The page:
Republican Assemblyman Dan Losquadro, who is running for Brookhaven Town's vacant highway superintendent post in an upcoming special election, now has some competition from the other side of the aisle – though it turns out the competition is coming from a former Republican.
Brookhaven Councilwoman Kathy Walsh, who has served the town for seven years as the Republican representing the third council district, on Friday made the jump to the Independence Party to fill the town's vacant highway superintendent post.
In an interview Sunday, Walsh – who served as deputy supervisor under former supervisor Mark Lesko, a Democrat, and who served as acting supervisor before Ed Romaine was elected in November – said the switch felt like a natural one and that she has confidence in her choice.
"I made some of my party leadership not very happy by working in a bipartisan way," she said. "It's been a little bit difficult for the last three years since I started working with Lesko. I came to be more of an independent person."
"I haven’t changed who I am and my beliefs have not changed," she added.
The town's highway superintendent position opened up when Republican John Rouse, who held the position since 2003, was elected as a County Court judge in November.
Walsh said she sought the nomination first from the Republican party, whose leadership eventually went with Losquadro. She said her interest in the highway post stems from her father's experiences working for the highway department.
"My family history goes back to that," she said, "so I feel a very personal affection for the department and the work that the men and women do there."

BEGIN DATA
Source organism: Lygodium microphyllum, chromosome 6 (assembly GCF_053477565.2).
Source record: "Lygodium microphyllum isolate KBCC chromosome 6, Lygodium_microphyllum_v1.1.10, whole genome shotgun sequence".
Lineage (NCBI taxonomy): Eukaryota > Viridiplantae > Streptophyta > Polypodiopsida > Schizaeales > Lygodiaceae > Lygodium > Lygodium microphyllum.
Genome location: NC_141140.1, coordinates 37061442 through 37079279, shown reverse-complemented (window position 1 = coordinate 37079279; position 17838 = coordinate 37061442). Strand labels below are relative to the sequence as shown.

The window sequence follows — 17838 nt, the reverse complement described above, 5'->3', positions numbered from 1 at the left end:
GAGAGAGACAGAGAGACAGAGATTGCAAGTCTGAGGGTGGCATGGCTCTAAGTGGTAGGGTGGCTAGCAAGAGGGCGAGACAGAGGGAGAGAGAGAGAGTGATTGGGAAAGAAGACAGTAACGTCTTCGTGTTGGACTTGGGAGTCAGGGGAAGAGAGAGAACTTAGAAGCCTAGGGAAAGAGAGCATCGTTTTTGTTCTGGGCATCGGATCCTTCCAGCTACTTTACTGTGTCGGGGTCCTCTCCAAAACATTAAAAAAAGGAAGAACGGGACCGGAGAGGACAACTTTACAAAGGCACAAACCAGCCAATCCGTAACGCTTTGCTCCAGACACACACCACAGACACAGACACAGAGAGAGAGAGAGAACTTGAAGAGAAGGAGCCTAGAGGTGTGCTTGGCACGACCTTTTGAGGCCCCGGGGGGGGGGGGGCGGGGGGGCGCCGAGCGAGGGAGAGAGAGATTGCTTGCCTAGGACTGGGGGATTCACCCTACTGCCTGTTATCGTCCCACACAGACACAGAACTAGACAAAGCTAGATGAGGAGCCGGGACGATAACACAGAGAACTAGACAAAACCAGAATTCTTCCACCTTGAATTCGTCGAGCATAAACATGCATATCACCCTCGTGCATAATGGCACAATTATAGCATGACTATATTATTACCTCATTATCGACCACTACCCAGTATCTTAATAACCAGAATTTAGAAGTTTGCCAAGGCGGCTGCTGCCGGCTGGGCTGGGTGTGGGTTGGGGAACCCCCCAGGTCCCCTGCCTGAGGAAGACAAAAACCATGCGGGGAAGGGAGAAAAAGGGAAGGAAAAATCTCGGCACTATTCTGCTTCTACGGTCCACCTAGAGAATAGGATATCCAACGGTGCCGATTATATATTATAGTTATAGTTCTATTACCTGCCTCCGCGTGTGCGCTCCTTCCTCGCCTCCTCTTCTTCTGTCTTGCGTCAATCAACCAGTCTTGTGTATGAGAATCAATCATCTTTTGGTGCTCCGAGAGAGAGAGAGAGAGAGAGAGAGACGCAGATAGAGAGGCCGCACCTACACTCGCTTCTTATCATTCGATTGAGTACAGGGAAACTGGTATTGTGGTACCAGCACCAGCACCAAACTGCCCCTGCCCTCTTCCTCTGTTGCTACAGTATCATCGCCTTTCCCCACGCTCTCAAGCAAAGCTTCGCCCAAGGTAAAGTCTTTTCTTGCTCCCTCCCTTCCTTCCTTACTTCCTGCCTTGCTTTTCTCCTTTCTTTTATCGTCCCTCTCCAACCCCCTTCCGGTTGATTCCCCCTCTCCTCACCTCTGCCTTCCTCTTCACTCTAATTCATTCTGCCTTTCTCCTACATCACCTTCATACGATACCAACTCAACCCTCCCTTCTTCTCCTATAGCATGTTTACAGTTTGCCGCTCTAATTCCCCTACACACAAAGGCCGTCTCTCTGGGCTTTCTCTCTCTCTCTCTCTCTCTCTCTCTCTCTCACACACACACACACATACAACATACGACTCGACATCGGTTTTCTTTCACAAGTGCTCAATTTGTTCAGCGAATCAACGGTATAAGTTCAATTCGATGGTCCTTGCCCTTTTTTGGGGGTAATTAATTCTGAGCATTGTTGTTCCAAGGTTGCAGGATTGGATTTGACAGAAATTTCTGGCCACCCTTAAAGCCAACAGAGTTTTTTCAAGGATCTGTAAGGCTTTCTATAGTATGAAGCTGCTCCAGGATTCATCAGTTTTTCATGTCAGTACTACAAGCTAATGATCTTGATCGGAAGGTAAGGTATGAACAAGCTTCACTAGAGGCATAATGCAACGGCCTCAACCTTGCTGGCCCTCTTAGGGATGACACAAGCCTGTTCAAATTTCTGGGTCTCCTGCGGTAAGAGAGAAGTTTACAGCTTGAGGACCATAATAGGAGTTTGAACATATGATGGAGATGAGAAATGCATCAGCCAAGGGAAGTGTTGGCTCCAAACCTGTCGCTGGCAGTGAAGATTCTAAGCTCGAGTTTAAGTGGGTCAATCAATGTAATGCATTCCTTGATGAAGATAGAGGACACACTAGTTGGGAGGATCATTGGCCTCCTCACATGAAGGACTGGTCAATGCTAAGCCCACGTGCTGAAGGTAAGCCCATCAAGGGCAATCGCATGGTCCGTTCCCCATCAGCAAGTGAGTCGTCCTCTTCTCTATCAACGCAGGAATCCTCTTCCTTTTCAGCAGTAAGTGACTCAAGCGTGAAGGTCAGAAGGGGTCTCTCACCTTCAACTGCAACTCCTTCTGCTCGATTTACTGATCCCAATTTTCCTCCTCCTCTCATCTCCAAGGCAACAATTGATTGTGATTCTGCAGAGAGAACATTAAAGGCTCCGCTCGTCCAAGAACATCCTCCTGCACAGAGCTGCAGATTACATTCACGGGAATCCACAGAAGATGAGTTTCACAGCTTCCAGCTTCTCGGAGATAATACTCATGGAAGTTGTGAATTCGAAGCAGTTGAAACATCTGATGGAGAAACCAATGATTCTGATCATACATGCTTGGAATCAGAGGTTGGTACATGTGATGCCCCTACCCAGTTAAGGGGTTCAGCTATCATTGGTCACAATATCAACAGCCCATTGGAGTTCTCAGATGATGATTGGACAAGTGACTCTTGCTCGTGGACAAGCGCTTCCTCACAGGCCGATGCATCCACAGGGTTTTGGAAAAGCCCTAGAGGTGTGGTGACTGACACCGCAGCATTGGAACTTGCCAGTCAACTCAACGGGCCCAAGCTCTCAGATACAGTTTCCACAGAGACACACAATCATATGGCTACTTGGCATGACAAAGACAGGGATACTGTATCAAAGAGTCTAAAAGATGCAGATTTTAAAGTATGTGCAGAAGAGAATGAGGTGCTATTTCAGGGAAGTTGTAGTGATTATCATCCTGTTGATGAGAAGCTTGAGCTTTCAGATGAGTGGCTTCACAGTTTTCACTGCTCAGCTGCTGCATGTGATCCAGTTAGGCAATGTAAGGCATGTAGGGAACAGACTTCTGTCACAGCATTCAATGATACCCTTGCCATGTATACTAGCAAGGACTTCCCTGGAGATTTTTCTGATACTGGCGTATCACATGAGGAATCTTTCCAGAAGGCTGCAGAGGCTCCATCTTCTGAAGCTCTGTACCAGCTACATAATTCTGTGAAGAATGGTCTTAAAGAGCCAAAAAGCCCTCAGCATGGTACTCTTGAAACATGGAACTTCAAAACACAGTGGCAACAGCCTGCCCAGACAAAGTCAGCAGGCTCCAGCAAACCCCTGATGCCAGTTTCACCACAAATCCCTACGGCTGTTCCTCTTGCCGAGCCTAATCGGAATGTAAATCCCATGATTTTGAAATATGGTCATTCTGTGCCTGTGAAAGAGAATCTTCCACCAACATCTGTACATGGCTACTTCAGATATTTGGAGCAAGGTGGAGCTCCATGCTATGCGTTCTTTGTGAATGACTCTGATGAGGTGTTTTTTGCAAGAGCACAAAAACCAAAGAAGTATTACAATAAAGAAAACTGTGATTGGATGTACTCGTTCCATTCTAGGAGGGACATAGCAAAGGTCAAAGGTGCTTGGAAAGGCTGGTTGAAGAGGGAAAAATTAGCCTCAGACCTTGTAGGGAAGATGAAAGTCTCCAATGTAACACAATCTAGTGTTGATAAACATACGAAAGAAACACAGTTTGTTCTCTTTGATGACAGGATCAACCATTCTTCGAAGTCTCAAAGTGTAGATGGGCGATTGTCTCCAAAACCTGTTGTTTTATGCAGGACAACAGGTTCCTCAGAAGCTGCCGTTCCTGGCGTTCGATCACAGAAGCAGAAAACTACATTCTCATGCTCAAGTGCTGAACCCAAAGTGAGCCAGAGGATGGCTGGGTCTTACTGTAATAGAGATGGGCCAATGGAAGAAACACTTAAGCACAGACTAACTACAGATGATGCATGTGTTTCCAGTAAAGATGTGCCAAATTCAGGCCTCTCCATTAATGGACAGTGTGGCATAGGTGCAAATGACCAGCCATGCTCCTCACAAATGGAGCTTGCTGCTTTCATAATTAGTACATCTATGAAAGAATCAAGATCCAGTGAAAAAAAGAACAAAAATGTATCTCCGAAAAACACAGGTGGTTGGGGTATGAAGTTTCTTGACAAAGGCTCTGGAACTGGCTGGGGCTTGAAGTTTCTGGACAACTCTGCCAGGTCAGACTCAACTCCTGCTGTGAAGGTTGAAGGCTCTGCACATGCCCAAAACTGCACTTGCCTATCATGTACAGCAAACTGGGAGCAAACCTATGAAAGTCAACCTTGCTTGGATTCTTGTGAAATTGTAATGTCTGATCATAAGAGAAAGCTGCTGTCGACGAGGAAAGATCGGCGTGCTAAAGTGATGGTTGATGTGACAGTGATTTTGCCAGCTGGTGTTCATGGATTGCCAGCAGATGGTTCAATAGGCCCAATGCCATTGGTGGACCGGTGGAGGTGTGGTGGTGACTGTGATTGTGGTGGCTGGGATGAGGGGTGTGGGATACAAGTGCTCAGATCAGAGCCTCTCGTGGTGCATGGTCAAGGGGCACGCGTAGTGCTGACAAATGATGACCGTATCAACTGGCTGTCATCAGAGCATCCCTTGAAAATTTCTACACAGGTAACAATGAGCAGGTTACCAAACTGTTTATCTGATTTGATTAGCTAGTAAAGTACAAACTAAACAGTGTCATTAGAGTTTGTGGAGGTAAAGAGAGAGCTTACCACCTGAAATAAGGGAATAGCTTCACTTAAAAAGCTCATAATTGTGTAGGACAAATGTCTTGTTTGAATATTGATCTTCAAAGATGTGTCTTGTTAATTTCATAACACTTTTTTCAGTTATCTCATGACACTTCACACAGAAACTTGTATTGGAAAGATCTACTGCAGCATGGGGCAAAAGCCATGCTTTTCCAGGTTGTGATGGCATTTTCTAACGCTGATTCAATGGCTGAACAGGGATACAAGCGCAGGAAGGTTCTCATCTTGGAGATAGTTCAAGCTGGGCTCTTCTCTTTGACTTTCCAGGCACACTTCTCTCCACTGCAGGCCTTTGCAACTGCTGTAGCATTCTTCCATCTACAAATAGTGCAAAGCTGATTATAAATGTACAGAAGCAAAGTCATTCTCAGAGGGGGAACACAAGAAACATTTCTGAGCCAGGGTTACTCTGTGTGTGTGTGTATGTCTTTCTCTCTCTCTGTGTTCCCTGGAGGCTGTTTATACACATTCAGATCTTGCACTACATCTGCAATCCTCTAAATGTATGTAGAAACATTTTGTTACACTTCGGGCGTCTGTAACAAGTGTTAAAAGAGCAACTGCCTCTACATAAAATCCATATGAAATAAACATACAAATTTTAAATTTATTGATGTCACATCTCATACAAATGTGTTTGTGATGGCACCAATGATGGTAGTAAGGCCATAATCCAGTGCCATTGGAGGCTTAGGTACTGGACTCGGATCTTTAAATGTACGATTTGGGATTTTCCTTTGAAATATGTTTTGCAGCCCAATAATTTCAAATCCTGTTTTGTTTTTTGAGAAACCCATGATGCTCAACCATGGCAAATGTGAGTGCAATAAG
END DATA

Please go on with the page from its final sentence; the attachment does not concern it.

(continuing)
Walsh said that if elected, she will work to bring new technologies to the town highway department, make sure town facilities are in good shape, and find ways do work in-house to eliminate the need for outside consultants.
Meanwhile, Losquadro said he is focusing on getting out the message about his record in office. A former county legislator who now represents New York's Second Assembly District, Losquadro said he helped repeal most of the MTA payroll tax and supported the property tax cap enacted in 2012. In an interview with Patch in December Losquadro said the role of highway superintendent is more important than ever in the wake of Superstorm Sandy.
In an interview Sunday, he said he would work to improve communication within the highway department, focus on the safety and maintenance of the town's 2,100 miles of roads, and implement a disaster preparedness plan.
"I have very clearly showed that I have the ability to make really difficult decisions," he said. "My experience working across party lines in the legislature [and] working with the assembly really prepared me to work well with the town board."
Romaine has set the date for the highway superintendent election as March 5, in accordance with a town law requiring a minimum of 60 days to a maximum of 90 days for a special election following a vacancy in office.
"It provides voters with substantial time to vet the candidates and study the issues," Romaine said in a statement. "The Superintendent of Highways controls a large budget and it’s vital that the people get all the information they need to make a sound decision come election day.”